In part 2 of this oak barrel trilogy I will be discussing the cooperage process, which is the process of making the barrels themselves.You may recall from part 1 that this whole process starts in the forest. Coopers (those individuals who make barrels) have historically utilized wood from the region that they are familiar with, meaning that American Coopers made barrels from American oak and French from French oak, and so on. This is not the case anymore; both French and American oak is being shipped across the pond to Coopers in either country.
The first step of barrel creation is the creation of the staves, which are the slats or boards that form the sides of the barrel. Although the staves can be sawed, the preferred method is to split the wood by hand or by machine to help preserve as much of the natural wood grain as possible. Keeping the grain of the wood intact is crucial to making water-tight barrels. After the staves are shaped, they are stacked together and typically set outside to age in the elements, as wood normally would. Sometimes to quicken the process, the staves are dried in a kiln prior to being set out to age. This entire process can take up to several years. Once the staves are properly aged, they are shaped, notched, and beveled and then finally ready for inspection.
After the coopers have okayed the staves for barrel assembly, they start piecing them together to form the shape of a barrel. The staves are placed one by one inside of metal hoops (the chime hoop is first, then the quarter hoop, and then the bulge hoop; see picture) a process which the French call “mise en rose”, or “raising the barrel.” The phrase literally means “setting the rose,” most likely because unbent staves in the first hoop look like an open flower. The next step is to shape the barrel and set the 3 final hoops. This process is done by bending the wood staves via fire, water or steam. These methods soften the wood enough so that it can be bent and molded into the perfect shape, as well as allow for the three remaining rings to be riveted into place.
The next step in the process is toasting the inside of the barrel. This process is sometimes done simultaneously with the heating of the staves for shaping, and sometimes may not be done at all. Barrels can be toasted using a variety of different heat sources. Whether it be gas fire, burning oak chips, convection, etc. the end result is that interior of the barrel staves are toasted to a specified level. Winemakers can specify ahead of time how “toasty” they want there barrel to be, from light to heavy toast. To achieve the varying toast levels, coopers use different time and temperature equations, developed through years of personal experience. Technology has helped in this process, as sensors can be placed inside of the barrels to know when the desired level of char has been achieved. In Part 3 of this series I will talk about how the varying toast levels affect wine flavor.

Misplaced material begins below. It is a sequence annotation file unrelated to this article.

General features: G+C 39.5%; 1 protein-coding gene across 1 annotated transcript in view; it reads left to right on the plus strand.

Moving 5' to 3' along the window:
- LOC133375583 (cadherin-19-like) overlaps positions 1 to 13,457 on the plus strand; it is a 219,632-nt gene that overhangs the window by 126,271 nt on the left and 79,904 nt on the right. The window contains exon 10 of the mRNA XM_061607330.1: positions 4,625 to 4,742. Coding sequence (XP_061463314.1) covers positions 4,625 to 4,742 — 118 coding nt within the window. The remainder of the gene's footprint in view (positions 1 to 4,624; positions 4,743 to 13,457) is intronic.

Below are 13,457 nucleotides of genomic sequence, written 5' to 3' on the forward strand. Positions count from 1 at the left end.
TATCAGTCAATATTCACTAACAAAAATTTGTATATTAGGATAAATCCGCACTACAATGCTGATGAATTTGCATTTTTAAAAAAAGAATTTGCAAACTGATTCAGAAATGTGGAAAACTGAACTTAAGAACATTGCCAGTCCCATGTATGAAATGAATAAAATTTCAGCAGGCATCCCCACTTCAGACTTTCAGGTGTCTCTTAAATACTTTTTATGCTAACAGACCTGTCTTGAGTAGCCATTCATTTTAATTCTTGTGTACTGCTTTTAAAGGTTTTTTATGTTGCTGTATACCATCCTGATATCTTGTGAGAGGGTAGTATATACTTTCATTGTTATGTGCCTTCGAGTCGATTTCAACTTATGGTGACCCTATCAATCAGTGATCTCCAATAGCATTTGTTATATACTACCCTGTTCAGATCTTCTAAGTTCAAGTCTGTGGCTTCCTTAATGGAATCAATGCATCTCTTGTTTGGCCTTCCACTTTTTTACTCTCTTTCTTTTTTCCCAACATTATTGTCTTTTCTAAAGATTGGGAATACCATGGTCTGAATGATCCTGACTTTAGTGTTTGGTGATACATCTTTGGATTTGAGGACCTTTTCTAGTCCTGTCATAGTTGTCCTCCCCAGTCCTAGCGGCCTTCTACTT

The final step is the shaping and fitting of the barrel head. Larger staves are cut and bound together and then shaped to fit snuggly into the end of each barrel in grooves called crozes. Barrel heads are usually left un-toasted.
Actually the final final step is the branding of each barrel with the Cooperage house’s logo on the head of each barrel. Sometimes wineries pay to have their name burned into the head as well.
Again, I will give my disclaimer that this is a primer into the barrel making process. The process for making an oak barrel for wine or other spirit is a great skill and coopers apprentice for years before they are allowed to shape and toast the barrels themselves. Although this process is being done more and more by machine in order to make barrels cheaper (though not by much), there are still a lot of cooperages that do most of the work by hand.
Here are some links to cooperages that can give you more information into this really fascinating process.